Don’t tell Crash Davis, but Major League Baseball wants to install a universal designated hitter for the 2020 and 2021 seasons. Pitchers will no longer bat and be subject to awkward hacks at the plate, or hunched over in a bunting stance. A full-time DH in the MLB will replace pitchers batting in National League games and some Interleague games (during home games at NL parks).

MLB DH Universal
LA Dodgers pitcher, Clayton Kershaw, squares around to bunt in a 2019 game at Dodger Stadium in LA. (Image: Kevork Djansezian/Getty)

MLB’s latest restart proposal includes a 60-game season with full prorated salaries and the installation of a universal DH.

In the early 1970s, the American League created the designated hitter rule, and the DH was born. Purists hated the idea, and still do a half-century later.

The DH allowed many non-optimal fielders to have impactful careers. Edgar Martinez from the Seattle Mariners comes to mind. The AL using the DH also meant that an aging slugger with subpar fielding skills could continue to remain in the lineup as a big bat.

The MLBPA proposed that the NL adopt the DH last season, but the motion didn’t pass. When MLB suspended spring training and postponed the start of the season, owners started embracing the DH to help address potential roster problems in a post-pandemic season.

Of course, if you flip the switch on a universal DH forever, then you’ll never catch a rare glimpse of your favorite pitcher smacking a home run. Bartolo Colon comes to mind after Big Sexy finally went yard for the first time in his career against the San Diego Padres.

The Anti-DH Crowd

Purists often argued that the DH eliminated late-game strategy involving pinch-hitting for a pitcher and double-switches. NL managers always have to make a tough decision about when to pull their starter, especially in a close game.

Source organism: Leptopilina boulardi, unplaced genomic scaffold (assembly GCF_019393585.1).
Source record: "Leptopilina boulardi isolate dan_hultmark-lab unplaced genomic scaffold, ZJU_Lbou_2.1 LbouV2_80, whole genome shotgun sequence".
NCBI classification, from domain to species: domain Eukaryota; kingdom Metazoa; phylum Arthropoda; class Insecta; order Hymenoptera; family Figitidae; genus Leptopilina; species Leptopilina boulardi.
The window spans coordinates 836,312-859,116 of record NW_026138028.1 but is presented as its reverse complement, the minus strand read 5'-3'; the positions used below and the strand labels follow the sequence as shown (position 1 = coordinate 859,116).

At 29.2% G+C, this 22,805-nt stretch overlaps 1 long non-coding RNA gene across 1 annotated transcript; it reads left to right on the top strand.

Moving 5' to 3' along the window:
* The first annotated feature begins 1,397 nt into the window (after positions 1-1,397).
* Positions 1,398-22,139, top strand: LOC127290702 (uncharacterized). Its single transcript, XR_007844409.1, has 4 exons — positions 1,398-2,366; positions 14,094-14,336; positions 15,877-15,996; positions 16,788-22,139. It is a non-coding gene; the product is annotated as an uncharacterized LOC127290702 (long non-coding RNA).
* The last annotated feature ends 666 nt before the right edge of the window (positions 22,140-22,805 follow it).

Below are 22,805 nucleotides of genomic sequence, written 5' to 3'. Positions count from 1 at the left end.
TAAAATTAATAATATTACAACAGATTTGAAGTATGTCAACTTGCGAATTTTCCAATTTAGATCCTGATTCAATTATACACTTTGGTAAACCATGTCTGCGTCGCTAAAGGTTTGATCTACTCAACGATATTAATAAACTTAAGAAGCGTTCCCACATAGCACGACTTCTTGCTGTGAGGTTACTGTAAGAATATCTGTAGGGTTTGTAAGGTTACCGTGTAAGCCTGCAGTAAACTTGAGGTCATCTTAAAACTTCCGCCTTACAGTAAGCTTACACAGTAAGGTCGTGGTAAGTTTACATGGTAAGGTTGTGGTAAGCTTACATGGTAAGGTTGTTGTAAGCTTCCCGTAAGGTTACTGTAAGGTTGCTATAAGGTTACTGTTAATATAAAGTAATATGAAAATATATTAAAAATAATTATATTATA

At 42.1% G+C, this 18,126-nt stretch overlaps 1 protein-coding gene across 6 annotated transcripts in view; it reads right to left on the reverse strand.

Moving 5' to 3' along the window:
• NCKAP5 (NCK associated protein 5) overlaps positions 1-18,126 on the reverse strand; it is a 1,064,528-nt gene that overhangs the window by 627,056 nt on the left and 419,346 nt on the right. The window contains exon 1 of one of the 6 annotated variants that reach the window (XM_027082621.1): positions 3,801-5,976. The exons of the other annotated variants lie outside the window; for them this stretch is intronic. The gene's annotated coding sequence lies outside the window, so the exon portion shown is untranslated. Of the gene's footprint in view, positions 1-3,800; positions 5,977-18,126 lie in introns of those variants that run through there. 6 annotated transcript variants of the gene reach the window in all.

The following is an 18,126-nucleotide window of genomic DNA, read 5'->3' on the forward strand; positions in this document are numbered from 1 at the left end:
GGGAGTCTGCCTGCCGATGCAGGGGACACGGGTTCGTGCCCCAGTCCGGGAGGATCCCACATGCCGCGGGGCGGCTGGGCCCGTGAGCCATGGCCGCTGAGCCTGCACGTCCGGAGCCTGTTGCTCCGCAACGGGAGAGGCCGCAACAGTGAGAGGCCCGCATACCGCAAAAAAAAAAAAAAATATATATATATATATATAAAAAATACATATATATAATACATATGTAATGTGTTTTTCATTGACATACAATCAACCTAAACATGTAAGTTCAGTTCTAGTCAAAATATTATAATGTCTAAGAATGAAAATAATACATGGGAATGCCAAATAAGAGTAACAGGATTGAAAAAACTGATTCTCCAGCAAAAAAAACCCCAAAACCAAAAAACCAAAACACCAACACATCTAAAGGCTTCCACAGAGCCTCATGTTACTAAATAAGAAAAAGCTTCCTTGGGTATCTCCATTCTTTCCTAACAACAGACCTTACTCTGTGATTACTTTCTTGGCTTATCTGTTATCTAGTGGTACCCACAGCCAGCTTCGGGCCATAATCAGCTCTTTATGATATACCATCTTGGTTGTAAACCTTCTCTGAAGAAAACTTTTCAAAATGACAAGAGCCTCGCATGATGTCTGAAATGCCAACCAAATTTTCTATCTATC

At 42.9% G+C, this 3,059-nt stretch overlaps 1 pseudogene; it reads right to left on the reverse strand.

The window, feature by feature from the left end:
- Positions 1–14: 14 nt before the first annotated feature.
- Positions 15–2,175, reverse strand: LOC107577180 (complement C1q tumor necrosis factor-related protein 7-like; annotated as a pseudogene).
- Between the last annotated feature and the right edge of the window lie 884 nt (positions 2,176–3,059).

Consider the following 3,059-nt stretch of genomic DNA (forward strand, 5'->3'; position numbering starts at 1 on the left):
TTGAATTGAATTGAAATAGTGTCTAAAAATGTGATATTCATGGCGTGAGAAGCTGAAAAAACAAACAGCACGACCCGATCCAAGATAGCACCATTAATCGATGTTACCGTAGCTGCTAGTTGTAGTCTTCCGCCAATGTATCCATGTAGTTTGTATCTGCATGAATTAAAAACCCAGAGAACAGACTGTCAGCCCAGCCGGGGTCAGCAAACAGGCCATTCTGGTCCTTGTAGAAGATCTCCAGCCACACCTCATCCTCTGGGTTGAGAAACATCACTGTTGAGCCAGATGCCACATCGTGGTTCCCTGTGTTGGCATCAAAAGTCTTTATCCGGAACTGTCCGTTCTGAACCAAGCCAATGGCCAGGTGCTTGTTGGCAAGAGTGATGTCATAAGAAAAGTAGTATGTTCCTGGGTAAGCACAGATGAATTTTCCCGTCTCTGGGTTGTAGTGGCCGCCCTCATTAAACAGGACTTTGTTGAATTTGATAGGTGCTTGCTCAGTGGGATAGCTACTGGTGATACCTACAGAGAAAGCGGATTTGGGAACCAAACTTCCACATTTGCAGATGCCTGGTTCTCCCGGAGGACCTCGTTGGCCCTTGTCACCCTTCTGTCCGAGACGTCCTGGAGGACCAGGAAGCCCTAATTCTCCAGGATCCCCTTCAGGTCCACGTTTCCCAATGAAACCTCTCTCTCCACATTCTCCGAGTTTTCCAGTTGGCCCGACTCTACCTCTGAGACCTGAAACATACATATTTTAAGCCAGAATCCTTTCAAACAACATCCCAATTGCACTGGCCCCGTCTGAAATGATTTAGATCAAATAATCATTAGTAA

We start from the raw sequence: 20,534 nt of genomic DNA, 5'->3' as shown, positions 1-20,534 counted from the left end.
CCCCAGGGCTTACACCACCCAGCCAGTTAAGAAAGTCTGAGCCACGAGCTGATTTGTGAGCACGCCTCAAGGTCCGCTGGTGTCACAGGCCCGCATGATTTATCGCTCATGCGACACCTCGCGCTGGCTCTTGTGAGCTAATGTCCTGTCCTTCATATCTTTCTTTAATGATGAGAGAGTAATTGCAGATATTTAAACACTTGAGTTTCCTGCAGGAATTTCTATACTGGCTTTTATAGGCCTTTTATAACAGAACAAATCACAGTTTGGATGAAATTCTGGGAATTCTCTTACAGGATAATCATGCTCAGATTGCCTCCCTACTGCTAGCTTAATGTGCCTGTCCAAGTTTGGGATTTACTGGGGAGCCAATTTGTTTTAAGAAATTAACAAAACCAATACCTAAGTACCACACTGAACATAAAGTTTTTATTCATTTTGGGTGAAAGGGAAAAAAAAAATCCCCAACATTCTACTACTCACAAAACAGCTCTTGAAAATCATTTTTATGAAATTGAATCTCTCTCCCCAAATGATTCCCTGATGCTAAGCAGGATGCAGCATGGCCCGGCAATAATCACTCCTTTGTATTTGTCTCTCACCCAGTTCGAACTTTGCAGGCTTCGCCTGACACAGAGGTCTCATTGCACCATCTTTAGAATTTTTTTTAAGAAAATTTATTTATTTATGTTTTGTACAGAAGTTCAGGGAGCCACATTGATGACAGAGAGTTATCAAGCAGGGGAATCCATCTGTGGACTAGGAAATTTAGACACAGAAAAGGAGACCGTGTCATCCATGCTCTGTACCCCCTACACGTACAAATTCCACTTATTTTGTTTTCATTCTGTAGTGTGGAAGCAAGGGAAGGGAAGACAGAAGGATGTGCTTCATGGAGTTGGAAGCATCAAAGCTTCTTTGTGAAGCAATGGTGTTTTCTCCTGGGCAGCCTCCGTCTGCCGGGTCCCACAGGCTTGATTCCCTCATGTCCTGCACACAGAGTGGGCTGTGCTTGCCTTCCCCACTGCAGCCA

On the plus side, a full-time DH leads to higher-scoring games and a higher probability to see a home run. A pitcher bunting is snooze-worthy compared to someone jacking a 450-foot moonshot.

For now, Gerrit Cole will remain a bit of trivia. He might go down in MLB history as the last pitcher to bat in a game when he appeared in Game 5 of the 2019 World Series for the Houston Astros against the Washington Nationals.

In the baseball movie “Bull Durham,” Kevin Costner’s character lets his love interest know his belief system, which includes a strong opinion on the DH.

“I believe there ought to be a Constitutional amendment outlawing Astroturf and the designated hitter,” rants Crash Davis.

The technology has improved in the last thirty years to improve turf fields. The dreaded Astroturf syndrome that plagued multi-use stadiums in the 1970s and 1980s is a thing of the past. Retro-chic ballparks have returned to old-school grass.

But, it looks like the DH will be here to stay. Once you go to the DH, you’ll never go back. Purists be damned.

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